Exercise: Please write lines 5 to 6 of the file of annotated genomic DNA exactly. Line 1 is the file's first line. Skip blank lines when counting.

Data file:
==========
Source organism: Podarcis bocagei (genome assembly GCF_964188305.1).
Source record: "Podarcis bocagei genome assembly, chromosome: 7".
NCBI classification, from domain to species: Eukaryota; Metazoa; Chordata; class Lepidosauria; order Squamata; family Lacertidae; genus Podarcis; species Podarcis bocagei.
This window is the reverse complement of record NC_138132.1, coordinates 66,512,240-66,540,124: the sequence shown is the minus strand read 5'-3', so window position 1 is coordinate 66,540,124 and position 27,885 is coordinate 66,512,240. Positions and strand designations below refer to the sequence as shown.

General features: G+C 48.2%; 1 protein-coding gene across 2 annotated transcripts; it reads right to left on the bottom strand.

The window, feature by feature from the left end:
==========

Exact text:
General features: G+C 48.2%; 1 protein-coding gene across 2 annotated transcripts; it reads right to left on the bottom strand.

The window, feature by feature from the left end: